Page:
Unlimited access to a motorway network can, in overloaded conditions, cause a loss of capacity. Ramp metering (signals on slip roads to control access to the motorway) can help avoid this loss of capacity. The design of ramp metering strategies has several features in common with the design of access control mechanisms in communication networks.
Inspired by models and rate control mechanisms developed for Internet congestion control, we propose a Brownian network model as an approximate model for a controlled motorway and consider it operating under a proportionally fair ramp metering policy. We present an analysis of the performance of this model.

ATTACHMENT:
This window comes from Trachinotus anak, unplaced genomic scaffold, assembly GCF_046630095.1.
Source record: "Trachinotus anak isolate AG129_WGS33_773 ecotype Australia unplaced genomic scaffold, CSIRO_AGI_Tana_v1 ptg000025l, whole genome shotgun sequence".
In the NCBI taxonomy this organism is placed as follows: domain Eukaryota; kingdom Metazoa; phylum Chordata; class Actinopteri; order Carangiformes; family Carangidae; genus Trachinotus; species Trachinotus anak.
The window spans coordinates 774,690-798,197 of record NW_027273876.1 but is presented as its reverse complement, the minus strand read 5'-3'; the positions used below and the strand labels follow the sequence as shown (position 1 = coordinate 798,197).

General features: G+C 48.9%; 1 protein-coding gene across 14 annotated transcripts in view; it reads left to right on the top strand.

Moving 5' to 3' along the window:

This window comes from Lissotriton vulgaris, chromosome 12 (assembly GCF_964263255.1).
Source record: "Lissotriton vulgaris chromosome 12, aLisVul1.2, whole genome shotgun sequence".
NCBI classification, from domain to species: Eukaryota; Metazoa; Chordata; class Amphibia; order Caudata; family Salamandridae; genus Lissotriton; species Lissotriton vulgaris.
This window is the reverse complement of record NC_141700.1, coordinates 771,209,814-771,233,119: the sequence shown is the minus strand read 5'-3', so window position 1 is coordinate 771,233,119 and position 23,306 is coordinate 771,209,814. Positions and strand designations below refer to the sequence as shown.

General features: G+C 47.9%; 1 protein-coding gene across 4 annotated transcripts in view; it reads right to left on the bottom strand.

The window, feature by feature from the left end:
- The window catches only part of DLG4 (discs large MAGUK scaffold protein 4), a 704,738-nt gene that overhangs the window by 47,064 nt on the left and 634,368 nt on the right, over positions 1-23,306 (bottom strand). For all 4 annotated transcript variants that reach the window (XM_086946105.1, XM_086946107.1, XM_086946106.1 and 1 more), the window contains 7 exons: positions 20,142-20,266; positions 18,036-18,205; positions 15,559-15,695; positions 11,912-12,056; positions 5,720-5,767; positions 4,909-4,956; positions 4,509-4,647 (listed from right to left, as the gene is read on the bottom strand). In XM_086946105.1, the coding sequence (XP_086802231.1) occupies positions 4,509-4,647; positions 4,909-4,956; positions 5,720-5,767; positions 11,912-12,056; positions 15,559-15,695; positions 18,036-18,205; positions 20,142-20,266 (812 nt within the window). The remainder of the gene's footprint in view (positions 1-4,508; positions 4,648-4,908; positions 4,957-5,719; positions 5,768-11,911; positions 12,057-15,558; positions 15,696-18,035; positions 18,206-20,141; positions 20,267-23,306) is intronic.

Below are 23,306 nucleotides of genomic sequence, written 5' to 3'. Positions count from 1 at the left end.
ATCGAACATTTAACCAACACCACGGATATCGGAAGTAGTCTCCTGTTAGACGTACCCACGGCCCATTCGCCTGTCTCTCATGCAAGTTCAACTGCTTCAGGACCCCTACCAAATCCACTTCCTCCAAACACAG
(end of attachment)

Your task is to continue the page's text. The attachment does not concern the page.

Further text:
AMS subject classification (MSC2010) 90B15, 90B20, 60K30
The study of heavy traffic in queueing systems began in the 1960s, with three pioneering papers by Kingman [26, 27, 28]. These papers, and the early work of Prohorov , Borovkov [5, 6] and Iglehart , concerned a single resource. Since then there has been significant interest in networks of resources, with major advances by Harrison and Reiman , Reiman , Williams  and Bramson . For discussions, further references and overviews of the very extensive literature on heavy traffic for networks, Williams , Bramson and Dai , Harrison [17, 18] and Whitt  are recommended.
Research in this area is motivated in part by the need to understand and control the behaviour of communications, manufacturing and service networks, and thus to improve their design and performance.